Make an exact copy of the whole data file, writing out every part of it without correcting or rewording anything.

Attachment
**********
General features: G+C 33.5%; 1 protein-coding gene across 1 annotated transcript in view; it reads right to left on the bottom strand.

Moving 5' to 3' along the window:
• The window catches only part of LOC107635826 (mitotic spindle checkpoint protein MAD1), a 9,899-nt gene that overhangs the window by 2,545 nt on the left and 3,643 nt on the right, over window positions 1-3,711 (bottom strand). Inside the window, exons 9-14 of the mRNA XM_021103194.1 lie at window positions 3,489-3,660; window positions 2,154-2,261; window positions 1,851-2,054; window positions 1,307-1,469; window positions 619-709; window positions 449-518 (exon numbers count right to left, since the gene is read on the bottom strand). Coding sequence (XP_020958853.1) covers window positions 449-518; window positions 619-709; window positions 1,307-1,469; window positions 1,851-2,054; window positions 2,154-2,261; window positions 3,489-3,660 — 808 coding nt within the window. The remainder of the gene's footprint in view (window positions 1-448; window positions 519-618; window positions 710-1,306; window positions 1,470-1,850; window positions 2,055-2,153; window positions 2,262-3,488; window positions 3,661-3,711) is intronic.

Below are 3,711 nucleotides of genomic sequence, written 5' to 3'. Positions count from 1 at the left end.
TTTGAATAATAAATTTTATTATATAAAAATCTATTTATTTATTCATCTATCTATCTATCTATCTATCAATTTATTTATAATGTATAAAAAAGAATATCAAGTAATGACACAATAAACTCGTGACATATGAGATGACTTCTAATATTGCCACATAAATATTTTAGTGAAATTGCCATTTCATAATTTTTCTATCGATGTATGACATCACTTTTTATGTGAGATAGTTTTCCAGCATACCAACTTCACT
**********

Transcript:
General features: G+C 33.5%; 1 protein-coding gene across 1 annotated transcript in view; it reads right to left on the bottom strand.

Moving 5' to 3' along the window:
• The window catches only part of LOC107635826 (mitotic spindle checkpoint protein MAD1), a 9,899-nt gene that overhangs the window by 2,545 nt on the left and 3,643 nt on the right, over window positions 1-3,711 (bottom strand). Inside the window, exons 9-14 of the mRNA XM_021103194.1 lie at window positions 3,489-3,660; window positions 2,154-2,261; window positions 1,851-2,054; window positions 1,307-1,469; window positions 619-709; window positions 449-518 (exon numbers count right to left, since the gene is read on the bottom strand). Coding sequence (XP_020958853.1) covers window positions 449-518; window positions 619-709; window positions 1,307-1,469; window positions 1,851-2,054; window positions 2,154-2,261; window positions 3,489-3,660 — 808 coding nt within the window. The remainder of the gene's footprint in view (window positions 1-448; window positions 519-618; window positions 710-1,306; window positions 1,470-1,850; window positions 2,055-2,153; window positions 2,262-3,488; window positions 3,661-3,711) is intronic.

Below are 3,711 nucleotides of genomic sequence, written 5' to 3'. Positions count from 1 at the left end.
TTTGAATAATAAATTTTATTATATAAAAATCTATTTATTTATTCATCTATCTATCTATCTATCTATCAATTTATTTATAATGTATAAAAAAGAATATCAAGTAATGACACAATAAACTCGTGACATATGAGATGACTTCTAATATTGCCACATAAATATTTTAGTGAAATTGCCATTTCATAATTTTTCTATCGATGTATGACATCACTTTTTATGTGAGATAGTTTTCCAGCATACCAACTTCACT